Curioser & Curioser
A great mystery surrounds one of Michael Aaron Gallagher’s oldest oil paintings, which may have ties to the classic children’s story, “Alice’s Adventures in Wonderland” by Lewis Carroll.
Acquired from an antique shop in Wolsingham, England, the piece is rumored to have come from “a good country home North of the border.”
A stunning example of English Realism from the late 1800s, the figurative portrayal of a seated girl having tea with a rabbit is believed to be a folk art interpretation inspired by the characters in the novel.
Affixed to the back of the frame is a tattered label that reads “Alice and the March Hare.” Some literary experts in the U.S. have raised questions about its ties to the classic story, suggesting that the label might have been added following the success of the book. They point to the fact that the March Hare was only present with Alice when she was at the table. Yet, there is also the possibility that the artist simply overlooked that detail, in a time period when more traditional countryside scenes were en vogue.
Was this 19th Century oil painting an early illustration inspired by the popular children’s novel, or was it simply mislabeled years later? The answer may never be known, yet the painting still remains a classic example of youthful playfulness and childhood wonder.
The Art of Wonderland
Published in 1865, “Alice’s Adventures in Wonderland” by Lewis Carroll transformed the landscape of children’s literature and forever left its mark on popular culture. Inspired by a young English girl named Alice Liddell who was enthralled by his stories, Charles Lutwidge Dodgson penned the novel and its sequel “Through the Looking Glass” under the name of Lewis Carroll.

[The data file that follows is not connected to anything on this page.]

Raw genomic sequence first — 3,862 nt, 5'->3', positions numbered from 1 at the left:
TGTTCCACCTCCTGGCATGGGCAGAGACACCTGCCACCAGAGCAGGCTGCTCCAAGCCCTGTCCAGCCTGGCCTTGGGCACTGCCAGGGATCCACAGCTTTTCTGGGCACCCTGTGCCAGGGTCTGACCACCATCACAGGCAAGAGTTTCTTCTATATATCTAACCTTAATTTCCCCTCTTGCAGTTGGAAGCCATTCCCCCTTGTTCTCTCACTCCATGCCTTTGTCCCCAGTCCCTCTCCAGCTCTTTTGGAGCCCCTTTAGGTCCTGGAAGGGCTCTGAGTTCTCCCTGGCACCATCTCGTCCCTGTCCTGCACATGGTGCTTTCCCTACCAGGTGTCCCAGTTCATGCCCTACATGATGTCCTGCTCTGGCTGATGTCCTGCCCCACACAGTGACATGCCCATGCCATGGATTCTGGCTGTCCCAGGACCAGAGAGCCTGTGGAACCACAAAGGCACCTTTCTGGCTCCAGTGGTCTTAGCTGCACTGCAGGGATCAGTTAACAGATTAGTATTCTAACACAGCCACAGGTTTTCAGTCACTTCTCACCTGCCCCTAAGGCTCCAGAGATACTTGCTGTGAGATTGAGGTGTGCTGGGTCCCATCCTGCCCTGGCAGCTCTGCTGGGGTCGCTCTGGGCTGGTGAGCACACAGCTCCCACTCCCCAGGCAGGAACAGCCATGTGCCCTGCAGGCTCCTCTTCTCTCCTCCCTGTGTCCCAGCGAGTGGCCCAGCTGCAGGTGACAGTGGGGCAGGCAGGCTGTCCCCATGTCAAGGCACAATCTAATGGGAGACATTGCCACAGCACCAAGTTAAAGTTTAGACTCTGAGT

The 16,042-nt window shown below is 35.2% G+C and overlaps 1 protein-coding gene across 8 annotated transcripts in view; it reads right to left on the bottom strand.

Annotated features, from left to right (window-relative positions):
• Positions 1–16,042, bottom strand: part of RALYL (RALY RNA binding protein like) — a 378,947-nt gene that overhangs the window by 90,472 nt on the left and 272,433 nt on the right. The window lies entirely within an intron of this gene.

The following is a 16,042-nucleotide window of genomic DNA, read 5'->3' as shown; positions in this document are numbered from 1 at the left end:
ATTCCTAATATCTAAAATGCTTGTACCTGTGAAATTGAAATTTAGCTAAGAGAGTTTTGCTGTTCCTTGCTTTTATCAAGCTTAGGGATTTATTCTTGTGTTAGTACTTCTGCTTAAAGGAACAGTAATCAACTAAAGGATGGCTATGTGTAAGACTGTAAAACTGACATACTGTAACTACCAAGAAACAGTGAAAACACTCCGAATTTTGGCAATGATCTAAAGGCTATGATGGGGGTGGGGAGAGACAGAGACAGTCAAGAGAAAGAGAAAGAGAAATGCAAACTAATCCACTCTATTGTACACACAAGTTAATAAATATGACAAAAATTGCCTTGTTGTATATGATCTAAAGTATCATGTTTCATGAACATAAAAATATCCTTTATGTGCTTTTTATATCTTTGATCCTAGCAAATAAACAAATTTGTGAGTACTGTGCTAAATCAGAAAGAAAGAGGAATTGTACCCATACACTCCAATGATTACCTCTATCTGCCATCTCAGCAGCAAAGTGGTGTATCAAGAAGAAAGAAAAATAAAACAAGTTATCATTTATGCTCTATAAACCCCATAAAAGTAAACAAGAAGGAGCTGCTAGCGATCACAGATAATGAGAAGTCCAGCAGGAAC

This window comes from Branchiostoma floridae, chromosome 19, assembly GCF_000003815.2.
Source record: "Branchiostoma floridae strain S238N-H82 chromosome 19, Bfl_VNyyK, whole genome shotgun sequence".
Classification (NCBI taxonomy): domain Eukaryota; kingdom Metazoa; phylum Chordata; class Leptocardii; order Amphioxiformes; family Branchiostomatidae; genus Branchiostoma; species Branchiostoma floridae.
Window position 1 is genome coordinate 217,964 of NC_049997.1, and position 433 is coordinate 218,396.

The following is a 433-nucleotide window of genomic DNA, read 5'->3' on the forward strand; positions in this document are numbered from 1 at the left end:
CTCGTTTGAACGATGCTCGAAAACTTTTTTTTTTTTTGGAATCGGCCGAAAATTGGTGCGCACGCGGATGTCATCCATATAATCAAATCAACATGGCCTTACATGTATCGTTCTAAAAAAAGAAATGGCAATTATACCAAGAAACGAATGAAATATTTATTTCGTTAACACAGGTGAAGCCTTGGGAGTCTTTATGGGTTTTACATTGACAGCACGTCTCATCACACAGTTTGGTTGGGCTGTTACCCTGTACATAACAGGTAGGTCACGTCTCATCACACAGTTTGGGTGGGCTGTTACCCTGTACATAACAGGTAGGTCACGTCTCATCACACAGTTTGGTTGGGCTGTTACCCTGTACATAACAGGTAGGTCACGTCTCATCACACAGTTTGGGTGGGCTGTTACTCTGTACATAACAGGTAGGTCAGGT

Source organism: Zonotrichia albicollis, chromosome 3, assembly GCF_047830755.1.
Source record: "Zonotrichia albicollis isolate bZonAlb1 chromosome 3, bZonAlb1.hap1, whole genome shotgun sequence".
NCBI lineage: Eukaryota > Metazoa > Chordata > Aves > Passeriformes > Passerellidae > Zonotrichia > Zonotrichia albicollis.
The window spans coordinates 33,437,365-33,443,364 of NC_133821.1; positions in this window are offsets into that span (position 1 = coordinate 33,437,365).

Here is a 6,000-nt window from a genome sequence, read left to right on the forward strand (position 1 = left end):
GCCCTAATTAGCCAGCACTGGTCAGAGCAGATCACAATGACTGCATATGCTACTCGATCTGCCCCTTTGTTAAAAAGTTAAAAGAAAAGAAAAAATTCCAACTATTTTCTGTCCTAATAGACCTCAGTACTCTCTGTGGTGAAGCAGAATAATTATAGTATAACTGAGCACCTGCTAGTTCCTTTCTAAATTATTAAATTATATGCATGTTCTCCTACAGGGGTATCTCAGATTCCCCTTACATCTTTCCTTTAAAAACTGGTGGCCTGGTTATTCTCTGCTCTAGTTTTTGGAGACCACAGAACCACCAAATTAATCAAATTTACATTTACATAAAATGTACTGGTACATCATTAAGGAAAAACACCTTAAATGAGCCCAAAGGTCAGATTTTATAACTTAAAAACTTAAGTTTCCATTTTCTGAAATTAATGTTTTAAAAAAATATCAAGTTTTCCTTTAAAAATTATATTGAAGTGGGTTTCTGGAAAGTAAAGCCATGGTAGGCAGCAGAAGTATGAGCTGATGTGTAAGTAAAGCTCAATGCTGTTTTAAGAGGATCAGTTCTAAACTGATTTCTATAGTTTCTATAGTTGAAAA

For more than a century, artists have been mesmerized by the enchanting world of Alice, each putting their own spin on the tale’s most fantastical characters and its strong female lead, visually bringing the story to life.
Inspired by the colorful whimsy of Alice’s world, Michael Aaron Gallagher enjoys collecting art that captures the core themes found in the novel and its relationship to surrealism in the art world.
His first piece of art based on the novel was a framed, torn-out page of Vogue magazine’s (Dec. 2003) photo shoot by Annie Leibovitz with model Natalia Vodianova (one of Michael’s favorite fashion models) in the role of Alice.
Years later, after seeing a sketch of Alice by Rachel Walker he contacted the artist, who drew another ink on paper sketch, which he purchased through the artist’s auction.
As his art collection evolves, Michael continues to search for new “Alice in Wonderland” themed pieces that bring alive the magic and mystery of its pages.
For more information about artist Rachel Walker and to purchase prints of her Alice sketches, visit Edge of the World Art on Facebook.
To view more original works of art in The Michael Aaron Gallagher Collection click here.